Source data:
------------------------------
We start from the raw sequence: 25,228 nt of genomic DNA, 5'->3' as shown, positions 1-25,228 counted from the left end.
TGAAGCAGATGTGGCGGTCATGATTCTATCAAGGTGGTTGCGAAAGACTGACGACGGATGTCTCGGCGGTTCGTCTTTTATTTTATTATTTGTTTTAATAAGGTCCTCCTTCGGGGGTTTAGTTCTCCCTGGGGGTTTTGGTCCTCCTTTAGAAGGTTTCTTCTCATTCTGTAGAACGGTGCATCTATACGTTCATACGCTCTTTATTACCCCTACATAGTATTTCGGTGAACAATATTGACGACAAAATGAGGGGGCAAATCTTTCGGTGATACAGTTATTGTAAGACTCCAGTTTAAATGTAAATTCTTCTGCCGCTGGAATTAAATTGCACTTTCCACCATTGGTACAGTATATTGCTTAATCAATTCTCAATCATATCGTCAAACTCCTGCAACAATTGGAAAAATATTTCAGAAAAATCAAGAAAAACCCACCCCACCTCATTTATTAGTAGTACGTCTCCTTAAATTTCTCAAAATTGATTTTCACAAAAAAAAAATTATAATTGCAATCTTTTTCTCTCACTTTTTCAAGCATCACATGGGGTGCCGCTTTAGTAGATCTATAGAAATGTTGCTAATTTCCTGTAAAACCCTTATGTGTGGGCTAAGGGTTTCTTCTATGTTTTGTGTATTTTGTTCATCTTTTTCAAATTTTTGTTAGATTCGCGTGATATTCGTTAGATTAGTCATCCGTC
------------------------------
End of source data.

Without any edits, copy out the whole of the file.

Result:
We start from the raw sequence: 25,228 nt of genomic DNA, 5'->3' as shown, positions 1-25,228 counted from the left end.
TGAAGCAGATGTGGCGGTCATGATTCTATCAAGGTGGTTGCGAAAGACTGACGACGGATGTCTCGGCGGTTCGTCTTTTATTTTATTATTTGTTTTAATAAGGTCCTCCTTCGGGGGTTTAGTTCTCCCTGGGGGTTTTGGTCCTCCTTTAGAAGGTTTCTTCTCATTCTGTAGAACGGTGCATCTATACGTTCATACGCTCTTTATTACCCCTACATAGTATTTCGGTGAACAATATTGACGACAAAATGAGGGGGCAAATCTTTCGGTGATACAGTTATTGTAAGACTCCAGTTTAAATGTAAATTCTTCTGCCGCTGGAATTAAATTGCACTTTCCACCATTGGTACAGTATATTGCTTAATCAATTCTCAATCATATCGTCAAACTCCTGCAACAATTGGAAAAATATTTCAGAAAAATCAAGAAAAACCCACCCCACCTCATTTATTAGTAGTACGTCTCCTTAAATTTCTCAAAATTGATTTTCACAAAAAAAAAATTATAATTGCAATCTTTTTCTCTCACTTTTTCAAGCATCACATGGGGTGCCGCTTTAGTAGATCTATAGAAATGTTGCTAATTTCCTGTAAAACCCTTATGTGTGGGCTAAGGGTTTCTTCTATGTTTTGTGTATTTTGTTCATCTTTTTCAAATTTTTGTTAGATTCGCGTGATATTCGTTAGATTAGTCATCCGTC